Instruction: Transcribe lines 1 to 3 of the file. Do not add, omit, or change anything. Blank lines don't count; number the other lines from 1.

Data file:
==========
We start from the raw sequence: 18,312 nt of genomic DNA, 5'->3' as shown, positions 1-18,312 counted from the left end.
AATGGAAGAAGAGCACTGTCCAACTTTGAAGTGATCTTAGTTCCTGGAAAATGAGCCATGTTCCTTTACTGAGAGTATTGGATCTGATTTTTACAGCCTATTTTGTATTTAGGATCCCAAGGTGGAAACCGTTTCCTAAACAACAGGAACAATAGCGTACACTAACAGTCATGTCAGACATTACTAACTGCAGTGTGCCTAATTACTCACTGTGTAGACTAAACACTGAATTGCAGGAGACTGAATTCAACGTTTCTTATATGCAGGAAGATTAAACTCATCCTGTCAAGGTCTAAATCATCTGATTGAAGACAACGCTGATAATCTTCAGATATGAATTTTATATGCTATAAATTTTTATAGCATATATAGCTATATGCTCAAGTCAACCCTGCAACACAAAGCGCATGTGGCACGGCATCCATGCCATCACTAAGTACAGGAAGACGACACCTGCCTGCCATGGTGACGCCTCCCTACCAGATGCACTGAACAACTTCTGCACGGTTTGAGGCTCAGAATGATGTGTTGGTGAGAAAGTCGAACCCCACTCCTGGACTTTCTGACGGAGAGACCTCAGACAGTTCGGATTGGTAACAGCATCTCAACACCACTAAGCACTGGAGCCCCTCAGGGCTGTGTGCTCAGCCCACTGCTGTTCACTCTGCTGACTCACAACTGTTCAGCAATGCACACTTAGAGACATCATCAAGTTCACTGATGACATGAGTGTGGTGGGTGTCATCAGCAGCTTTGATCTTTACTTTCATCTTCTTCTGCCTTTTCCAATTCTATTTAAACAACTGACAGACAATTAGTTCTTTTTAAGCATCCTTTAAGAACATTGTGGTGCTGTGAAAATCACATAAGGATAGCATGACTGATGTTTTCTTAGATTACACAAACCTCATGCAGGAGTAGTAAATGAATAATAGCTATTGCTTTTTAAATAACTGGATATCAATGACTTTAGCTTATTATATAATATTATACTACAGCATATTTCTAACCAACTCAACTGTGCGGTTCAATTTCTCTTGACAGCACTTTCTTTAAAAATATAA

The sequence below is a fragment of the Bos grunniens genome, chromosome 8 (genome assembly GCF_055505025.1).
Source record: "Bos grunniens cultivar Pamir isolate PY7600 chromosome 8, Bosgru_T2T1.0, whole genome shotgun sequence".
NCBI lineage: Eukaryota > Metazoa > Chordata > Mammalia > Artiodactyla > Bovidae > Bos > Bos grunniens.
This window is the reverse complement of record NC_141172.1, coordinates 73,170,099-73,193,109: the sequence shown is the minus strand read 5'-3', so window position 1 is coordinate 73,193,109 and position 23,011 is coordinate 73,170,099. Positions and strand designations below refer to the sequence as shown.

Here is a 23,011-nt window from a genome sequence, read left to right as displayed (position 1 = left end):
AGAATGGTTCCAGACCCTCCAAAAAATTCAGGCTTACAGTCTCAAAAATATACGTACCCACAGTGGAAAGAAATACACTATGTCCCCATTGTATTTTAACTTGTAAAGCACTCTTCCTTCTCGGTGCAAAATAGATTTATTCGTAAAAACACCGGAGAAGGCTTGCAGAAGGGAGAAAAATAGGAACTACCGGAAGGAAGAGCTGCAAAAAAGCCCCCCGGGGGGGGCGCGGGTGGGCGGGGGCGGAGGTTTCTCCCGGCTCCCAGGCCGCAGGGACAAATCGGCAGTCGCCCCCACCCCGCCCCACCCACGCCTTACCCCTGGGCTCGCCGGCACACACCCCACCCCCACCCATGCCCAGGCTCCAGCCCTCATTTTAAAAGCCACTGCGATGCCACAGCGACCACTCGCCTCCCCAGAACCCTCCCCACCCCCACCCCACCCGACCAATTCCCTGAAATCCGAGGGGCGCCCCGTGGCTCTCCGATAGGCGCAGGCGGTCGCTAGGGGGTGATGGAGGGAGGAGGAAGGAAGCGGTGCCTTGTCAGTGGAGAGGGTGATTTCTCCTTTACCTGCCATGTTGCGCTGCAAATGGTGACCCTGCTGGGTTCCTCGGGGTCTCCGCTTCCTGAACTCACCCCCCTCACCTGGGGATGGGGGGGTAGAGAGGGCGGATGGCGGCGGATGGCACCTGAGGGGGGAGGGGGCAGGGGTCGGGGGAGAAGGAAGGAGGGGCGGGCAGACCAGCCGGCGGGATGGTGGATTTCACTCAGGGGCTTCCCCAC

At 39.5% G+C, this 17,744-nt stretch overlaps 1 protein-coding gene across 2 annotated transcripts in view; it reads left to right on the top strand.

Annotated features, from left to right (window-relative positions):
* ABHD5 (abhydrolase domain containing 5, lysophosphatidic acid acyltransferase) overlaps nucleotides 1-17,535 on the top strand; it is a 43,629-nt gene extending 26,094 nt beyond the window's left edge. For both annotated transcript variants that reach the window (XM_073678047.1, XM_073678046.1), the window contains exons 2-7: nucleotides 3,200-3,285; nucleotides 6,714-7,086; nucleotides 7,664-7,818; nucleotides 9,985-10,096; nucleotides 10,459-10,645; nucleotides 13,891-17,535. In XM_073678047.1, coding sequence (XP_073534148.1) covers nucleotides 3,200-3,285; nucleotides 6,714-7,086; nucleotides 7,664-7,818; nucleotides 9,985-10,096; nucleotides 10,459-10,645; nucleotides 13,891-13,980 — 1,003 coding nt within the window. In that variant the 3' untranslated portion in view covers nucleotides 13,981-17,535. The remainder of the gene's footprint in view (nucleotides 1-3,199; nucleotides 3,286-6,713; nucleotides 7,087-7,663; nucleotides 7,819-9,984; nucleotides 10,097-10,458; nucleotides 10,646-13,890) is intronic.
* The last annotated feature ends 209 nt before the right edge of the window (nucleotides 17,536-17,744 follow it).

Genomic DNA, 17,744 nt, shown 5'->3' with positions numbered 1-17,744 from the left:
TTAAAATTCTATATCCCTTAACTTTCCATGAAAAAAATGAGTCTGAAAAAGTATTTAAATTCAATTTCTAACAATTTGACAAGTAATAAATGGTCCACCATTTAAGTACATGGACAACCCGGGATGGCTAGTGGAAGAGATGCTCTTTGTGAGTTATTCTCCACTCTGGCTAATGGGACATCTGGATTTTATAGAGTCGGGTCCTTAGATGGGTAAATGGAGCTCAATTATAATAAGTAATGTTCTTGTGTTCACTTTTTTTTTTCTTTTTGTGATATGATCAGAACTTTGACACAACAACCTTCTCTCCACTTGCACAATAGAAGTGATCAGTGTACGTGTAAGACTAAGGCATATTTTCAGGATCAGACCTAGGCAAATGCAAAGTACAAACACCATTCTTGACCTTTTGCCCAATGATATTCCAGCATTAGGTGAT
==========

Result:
We start from the raw sequence: 18,312 nt of genomic DNA, 5'->3' as shown, positions 1-18,312 counted from the left end.
AATGGAAGAAGAGCACTGTCCAACTTTGAAGTGATCTTAGTTCCTGGAAAATGAGCCATGTTCCTTTACTGAGAGTATTGGATCTGATTTTTACAGCCTATTTTGTATTTAGGATCCCAAGGTGGAAACCGTTTCCTAAACAACAGGAACAATAGCGTACACTAACAGTCATGTCAGACATTACTAACTGCAGTGTGCCTAATTACTCACTGTGTAGACTAAACACTGAATTGCAGGAGACTGAATTCAACGTTTCTTATATGCAGGAAGATTAAACTCATCCTGTCAAGGTCTAAATCATCTGATTGAAGACAACGCTGATAATCTTCAGATATGAATTTTATATGCTATAAATTTTTATAGCATATATAGCTATATGCTCAAGTCAACCCTGCAACACAAAGCGCATGTGGCACGGCATCCATGCCATCACTAAGTACAGGAAGACGACACCTGCCTGCCATGGTGACGCCTCCCTACCAGATGCACTGAACAACTTCTGCACGGTTTGAGGCTCAGAATGATGTGTTGGTGAGAAAGTCGAACCCCACTCCTGGACTTTCTGACGGAGAGACCTCAGACAGTTCGGATTGGTAACAGCATCTCAACACCACTAAGCACTGGAGCCCCTCAGGGCTGTGTGCTCAGCCCACTGCTGTTCACTCTGCTGACTCACAACTGTTCAGCAATGCACACTTAGAGACATCATCAAGTTCACTGATGACATGAGTGTGGTGGGTGTCATCAGCAGCTTTGATCTTTACTTTCATCTTCTTCTGCCTTTTCCAATTCTATTTAAACAACTGACAGACAATTAGTTCTTTTTAAGCATCCTTTAAGAACATTGTGGTGCTGTGAAAATCACATAAGGATAGCATGACTGATGTTTTCTTAGATTACACAAACCTCATGCAGGAGTAGTAAATGAATAATAGCTATTGCTTTTTAAATAACTGGATATCAATGACTTTAGCTTATTATATAATATTATACTACAGCATATTTCTAACCAACTCAACTGTGCGGTTCAATTTCTCTTGACAGCACTTTCTTTAAAAATATAA

The sequence below is a fragment of the Bos grunniens genome, chromosome 8 (genome assembly GCF_055505025.1).